For further information on “Prehistoric Times” magazine and for details how to subscribe: Prehistoric Times Magazine.

Hunting Behaviour in Allosaurus

Jack Wilkin writes about Allosaurus, sometimes referred to as the “Lion of the Jurassic”.  The hunting behaviour of this iconic theropod is explored and the author suggests that Allosaurus hatchlings probably fed on insects before moving on to vertebrates.  Evidence for Allosaurus/prey interaction is presented and the theory that Allosaurus used its jaws like an axe to overcome its victims is explained.

Allosaurus and Hunting Behaviour is Explored

The hunting strategy of Allosaurus is explored.
Allosaurus attacks!  How did it hunt? Picture credit: Everything Dinosaur.

Picture credit: Everything Dinosaur

What with information about new prehistoric animal models, fossil discoveries, classified advertisements and reviews of books related to palaeontology, there is certainly a lot going on inside the latest edition.  Look out also for a review of Tracy Lee Ford’s and Mike Frederick’s book “What Colour were Prehistoric Mammals?” which also features in this jam-packed publication.

Visit the Everything Dinosaur website: Everything Dinosaur.

24 10, 2018

An Amazing Dinosaur Beginning with “Z”

By |2024-05-11T06:43:29+01:00October 24th, 2018|General Teaching|Comments Off on An Amazing Dinosaur Beginning with “Z”

A Dinosaur Beginning with “Z” – Zhejiangosaurus

At Everything Dinosaur, we tend to get emails sent in by teachers, teaching assistants and pupils from all over the world.  Take for example, a request received in the early hours of yesterday morning from a teacher based in Australia.  The children in the teacher’s class had been learning all about dinosaurs and their focus had been on dinosaurs that lived in Australia and Asia.  The email requested that we provide some information on Asian and Australian members of the Dinosauria and our helpful team members were happy to oblige.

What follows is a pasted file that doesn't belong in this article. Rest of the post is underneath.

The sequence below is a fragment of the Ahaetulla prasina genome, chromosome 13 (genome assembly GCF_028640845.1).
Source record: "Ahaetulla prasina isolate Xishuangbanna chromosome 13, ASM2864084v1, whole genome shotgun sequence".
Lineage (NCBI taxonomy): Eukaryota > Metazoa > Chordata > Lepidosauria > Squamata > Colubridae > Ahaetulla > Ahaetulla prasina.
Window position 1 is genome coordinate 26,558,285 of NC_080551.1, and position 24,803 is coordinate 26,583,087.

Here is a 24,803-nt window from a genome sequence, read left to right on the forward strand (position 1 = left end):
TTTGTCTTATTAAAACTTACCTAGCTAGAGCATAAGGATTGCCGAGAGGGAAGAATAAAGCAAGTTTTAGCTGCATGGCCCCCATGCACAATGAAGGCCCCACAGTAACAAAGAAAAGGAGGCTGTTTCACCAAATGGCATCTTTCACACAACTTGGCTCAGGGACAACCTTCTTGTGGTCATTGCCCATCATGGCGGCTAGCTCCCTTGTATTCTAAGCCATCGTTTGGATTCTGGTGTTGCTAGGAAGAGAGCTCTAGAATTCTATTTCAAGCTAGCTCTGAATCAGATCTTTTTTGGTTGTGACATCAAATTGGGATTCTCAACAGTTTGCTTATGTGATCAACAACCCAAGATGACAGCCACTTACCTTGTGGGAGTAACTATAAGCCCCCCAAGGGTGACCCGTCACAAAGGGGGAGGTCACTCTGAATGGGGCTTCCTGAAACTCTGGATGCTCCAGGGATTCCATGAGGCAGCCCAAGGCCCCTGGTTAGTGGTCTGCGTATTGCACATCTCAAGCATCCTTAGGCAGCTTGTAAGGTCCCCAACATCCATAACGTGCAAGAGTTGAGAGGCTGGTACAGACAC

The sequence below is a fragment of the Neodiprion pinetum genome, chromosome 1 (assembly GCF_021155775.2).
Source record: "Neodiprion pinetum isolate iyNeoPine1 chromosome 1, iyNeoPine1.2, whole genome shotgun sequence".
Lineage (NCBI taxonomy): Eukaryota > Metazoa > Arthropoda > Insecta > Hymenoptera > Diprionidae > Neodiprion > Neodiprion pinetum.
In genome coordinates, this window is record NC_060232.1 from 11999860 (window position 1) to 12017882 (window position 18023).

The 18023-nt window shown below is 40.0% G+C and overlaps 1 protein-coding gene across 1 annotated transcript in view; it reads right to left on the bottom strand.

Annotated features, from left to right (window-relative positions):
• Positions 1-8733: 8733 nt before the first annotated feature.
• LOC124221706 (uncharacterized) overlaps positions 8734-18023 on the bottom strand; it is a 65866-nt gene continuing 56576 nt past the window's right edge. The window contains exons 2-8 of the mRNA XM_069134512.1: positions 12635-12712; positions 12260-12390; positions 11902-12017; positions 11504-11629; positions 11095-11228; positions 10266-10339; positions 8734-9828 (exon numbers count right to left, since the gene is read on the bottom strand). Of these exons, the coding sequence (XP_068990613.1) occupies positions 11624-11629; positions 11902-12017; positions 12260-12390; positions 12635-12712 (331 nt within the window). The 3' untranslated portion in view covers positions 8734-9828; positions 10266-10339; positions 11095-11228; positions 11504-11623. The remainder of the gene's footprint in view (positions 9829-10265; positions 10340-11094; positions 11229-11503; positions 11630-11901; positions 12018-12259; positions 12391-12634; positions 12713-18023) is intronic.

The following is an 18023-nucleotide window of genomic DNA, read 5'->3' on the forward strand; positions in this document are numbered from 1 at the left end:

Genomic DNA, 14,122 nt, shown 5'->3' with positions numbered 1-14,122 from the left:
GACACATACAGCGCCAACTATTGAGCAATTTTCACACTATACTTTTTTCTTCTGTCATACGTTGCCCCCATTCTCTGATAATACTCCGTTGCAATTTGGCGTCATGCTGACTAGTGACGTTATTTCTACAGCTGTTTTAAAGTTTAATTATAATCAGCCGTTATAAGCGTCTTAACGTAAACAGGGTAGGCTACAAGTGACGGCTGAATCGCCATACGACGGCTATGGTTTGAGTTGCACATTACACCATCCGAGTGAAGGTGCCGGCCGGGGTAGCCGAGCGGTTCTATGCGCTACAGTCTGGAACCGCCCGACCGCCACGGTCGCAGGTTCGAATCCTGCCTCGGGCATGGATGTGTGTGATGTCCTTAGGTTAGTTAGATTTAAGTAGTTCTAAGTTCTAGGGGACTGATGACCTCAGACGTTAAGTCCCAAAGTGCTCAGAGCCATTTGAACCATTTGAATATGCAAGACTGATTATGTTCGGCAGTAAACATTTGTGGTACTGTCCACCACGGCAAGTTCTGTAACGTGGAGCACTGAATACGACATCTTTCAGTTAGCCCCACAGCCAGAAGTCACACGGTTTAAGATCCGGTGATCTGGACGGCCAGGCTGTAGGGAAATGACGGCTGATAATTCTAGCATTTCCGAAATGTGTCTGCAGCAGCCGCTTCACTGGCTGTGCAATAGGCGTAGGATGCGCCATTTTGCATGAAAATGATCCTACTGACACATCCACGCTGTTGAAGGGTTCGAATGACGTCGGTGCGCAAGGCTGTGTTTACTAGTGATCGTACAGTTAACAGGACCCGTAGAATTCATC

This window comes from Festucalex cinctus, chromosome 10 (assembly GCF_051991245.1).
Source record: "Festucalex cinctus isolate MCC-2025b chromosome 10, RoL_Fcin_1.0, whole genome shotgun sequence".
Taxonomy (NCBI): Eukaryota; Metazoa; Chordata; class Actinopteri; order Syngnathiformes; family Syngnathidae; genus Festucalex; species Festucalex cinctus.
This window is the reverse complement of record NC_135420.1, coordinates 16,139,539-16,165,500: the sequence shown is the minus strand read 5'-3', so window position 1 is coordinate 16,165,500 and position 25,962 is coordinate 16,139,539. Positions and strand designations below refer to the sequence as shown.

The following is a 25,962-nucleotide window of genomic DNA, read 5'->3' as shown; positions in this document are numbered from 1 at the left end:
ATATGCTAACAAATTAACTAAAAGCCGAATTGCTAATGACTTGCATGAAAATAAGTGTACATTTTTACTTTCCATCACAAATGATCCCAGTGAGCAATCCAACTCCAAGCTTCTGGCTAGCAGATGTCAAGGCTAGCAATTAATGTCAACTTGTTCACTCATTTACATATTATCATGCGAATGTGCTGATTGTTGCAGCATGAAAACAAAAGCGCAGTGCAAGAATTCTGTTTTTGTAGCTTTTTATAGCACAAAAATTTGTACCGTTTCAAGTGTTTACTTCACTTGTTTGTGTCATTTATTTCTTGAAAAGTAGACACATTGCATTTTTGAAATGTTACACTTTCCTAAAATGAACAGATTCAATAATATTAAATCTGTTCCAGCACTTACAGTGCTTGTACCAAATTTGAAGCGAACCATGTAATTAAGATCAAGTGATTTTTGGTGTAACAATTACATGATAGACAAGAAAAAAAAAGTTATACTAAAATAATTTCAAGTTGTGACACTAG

Specifically, we were asked to help furnish the classroom “Wow Wall” with a dinosaur beginning with the letter “Z”, as the teacher could not think of one.

We were able to send out some information and drawings on a number of dinosaurs that begin with the last letter of the alphabet – there are more than you might think!

An Asian Armoured Dinosaur Beginning with the Letter “Z”

Zhejiangosaurus illustration.
The armoured dinosaur Zhejiangosaurus illusrated.


Zhejiangosaurus (pronounced Zay-gee-an-go-sore-us), is an armoured dinosaur from the Late Cretaceous of China.  It is known from only fragmentary remains and scientists are not sure just how big this “walking tank” was.  It was named and described back in 2007 and it is one of a number of members of the Dinosauria that begin with the letter “Z”.

For dinosaur and prehistoric animal models: Dinosaur and Prehistoric Animal Models.

Our team members were happy to help out the antipodean teaching team.  After all, dinosaurs existed all over the world during the Mesozoic, their living relatives, the birds are very widespread today.  It looks like children learning about dinosaurs is a global phenomenon too.

The Everything Dinosaur website: Everything Dinosaur.